The water crisis
The other night one of the water pumps broke down. The result? No water. No water in the faucets. No showers. And no operations. One can’t run the sterilizers, autoclaves or do operations without running water. But even so, I did manage to do an emergency C-Section with their stored-up bottled sterile water during the crisis. The elective OR schedule went down for a single day. Then, we were back in business.
High School French
I should have studied harder. How was I to know that 40+ years in the future I would be working in a mission hospital in a French-speaking country in west Africa? Who knew? One thing is true for sure. The better one can speak the local language, the more effective one is. Most of the local missionaries have been sent to language school in Albertville France before they began their long-term missions here.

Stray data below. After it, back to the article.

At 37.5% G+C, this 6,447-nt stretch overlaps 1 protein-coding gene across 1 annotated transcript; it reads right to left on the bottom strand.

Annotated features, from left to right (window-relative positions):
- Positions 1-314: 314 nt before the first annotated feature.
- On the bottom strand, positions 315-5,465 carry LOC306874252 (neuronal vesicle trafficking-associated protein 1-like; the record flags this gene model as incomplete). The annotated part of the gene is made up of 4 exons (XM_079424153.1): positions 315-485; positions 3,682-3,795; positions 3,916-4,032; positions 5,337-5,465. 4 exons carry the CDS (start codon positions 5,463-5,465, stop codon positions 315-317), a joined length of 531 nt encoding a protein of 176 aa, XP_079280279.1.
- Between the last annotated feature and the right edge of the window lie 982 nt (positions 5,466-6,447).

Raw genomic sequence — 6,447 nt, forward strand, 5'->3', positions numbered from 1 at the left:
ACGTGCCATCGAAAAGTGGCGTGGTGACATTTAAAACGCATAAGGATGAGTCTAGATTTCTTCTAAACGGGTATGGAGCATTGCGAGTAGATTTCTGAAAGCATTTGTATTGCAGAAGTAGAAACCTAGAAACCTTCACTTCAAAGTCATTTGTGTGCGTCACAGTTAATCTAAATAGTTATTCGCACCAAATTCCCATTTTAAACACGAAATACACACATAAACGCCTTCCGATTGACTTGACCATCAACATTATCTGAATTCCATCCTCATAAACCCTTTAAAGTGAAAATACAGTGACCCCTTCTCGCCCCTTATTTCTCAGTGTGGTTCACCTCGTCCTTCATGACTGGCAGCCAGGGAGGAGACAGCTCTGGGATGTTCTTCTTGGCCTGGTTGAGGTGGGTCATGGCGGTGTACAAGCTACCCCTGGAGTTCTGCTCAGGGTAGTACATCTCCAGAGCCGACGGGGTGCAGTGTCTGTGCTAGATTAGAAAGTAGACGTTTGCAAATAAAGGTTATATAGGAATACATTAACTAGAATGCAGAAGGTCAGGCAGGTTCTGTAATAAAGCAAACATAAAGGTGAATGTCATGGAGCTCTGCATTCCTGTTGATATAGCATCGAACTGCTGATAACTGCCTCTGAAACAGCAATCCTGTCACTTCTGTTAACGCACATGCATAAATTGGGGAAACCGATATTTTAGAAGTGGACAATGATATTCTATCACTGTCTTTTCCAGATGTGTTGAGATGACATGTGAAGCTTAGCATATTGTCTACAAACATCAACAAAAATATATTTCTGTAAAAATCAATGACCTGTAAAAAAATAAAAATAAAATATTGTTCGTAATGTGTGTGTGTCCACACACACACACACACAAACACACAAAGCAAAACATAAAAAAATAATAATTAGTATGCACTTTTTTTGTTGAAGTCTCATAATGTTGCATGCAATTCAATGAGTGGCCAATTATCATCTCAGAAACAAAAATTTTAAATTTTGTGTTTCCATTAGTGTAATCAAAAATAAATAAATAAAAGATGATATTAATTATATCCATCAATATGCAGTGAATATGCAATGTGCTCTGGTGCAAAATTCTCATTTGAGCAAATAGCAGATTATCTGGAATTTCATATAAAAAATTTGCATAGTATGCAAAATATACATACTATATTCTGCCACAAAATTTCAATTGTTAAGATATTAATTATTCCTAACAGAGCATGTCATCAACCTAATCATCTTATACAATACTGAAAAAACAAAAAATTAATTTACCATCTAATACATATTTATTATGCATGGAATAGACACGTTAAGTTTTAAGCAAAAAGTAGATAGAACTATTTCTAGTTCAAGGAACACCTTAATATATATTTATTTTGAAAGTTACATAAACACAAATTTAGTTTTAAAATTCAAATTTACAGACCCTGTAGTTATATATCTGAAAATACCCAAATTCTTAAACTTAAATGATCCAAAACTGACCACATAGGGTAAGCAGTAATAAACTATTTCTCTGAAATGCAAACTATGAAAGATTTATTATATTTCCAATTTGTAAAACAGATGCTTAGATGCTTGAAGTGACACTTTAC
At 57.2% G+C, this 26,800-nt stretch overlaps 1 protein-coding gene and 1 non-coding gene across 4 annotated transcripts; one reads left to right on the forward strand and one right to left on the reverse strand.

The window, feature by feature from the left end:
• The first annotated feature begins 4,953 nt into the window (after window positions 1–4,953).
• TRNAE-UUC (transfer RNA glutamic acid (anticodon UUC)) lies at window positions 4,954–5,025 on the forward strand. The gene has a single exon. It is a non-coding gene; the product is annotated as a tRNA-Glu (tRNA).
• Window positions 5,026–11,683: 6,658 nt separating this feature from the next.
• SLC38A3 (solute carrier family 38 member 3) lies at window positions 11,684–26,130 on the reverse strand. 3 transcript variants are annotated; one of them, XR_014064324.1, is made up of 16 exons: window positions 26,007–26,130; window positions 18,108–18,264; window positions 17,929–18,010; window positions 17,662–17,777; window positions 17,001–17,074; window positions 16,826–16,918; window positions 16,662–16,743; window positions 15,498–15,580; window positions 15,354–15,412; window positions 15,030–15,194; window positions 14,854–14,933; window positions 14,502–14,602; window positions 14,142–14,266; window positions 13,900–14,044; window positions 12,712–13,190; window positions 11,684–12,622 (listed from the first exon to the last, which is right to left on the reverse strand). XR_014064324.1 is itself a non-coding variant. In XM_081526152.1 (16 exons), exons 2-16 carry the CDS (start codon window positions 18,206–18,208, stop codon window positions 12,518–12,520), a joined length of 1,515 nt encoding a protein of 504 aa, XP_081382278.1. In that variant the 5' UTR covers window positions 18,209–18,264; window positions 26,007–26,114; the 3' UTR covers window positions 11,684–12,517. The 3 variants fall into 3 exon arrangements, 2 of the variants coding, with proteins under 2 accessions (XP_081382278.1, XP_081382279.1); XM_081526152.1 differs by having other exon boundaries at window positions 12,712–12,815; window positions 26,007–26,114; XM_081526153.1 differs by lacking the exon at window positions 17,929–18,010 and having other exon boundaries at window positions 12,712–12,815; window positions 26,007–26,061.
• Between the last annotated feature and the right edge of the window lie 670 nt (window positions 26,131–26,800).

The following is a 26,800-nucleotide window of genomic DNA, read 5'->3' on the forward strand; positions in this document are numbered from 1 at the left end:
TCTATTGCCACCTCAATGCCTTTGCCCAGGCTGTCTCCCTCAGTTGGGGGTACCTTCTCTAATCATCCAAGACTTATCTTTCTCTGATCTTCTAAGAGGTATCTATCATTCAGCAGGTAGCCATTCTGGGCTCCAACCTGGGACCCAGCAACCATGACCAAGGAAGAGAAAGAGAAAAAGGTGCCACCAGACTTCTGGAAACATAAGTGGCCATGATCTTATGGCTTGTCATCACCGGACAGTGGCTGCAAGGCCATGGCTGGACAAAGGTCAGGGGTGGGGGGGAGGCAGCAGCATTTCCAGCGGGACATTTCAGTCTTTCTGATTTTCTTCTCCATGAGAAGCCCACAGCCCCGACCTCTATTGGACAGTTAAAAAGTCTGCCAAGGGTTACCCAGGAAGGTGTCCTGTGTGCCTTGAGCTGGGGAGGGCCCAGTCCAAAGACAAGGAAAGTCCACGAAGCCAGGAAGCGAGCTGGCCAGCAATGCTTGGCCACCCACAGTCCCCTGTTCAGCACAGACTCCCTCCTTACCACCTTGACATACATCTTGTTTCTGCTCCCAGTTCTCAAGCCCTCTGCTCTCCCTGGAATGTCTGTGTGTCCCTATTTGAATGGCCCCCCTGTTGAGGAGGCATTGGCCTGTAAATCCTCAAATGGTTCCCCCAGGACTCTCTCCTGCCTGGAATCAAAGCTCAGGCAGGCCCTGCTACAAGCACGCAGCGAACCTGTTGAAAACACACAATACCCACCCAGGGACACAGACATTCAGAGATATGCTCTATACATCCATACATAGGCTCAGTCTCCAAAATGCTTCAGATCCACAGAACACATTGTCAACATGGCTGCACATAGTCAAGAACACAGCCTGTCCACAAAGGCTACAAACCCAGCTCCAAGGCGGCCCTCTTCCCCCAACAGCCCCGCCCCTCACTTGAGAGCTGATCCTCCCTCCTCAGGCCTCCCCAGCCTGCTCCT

The hospital library
The library has a secret. On the bookshelves, I noticed some books that I thought I recognized. I opened them. To my surprise, I found my own name written on the inside jackets!
How did that happen? Then I remembered. It turns out that years ago, I donated some of my own medical books to overseas missions. I put my books into boxes and sent them to a container ship bound for Africa, leaving from Cleveland. I never dreamed that I would ever see them again. And now, here they are. They reside on the bookshelves of the surgical resident library at Bongolo Hospital. How neat is that?
My visit to Lambarene and Dr. Albert Schweitzer’s Hospital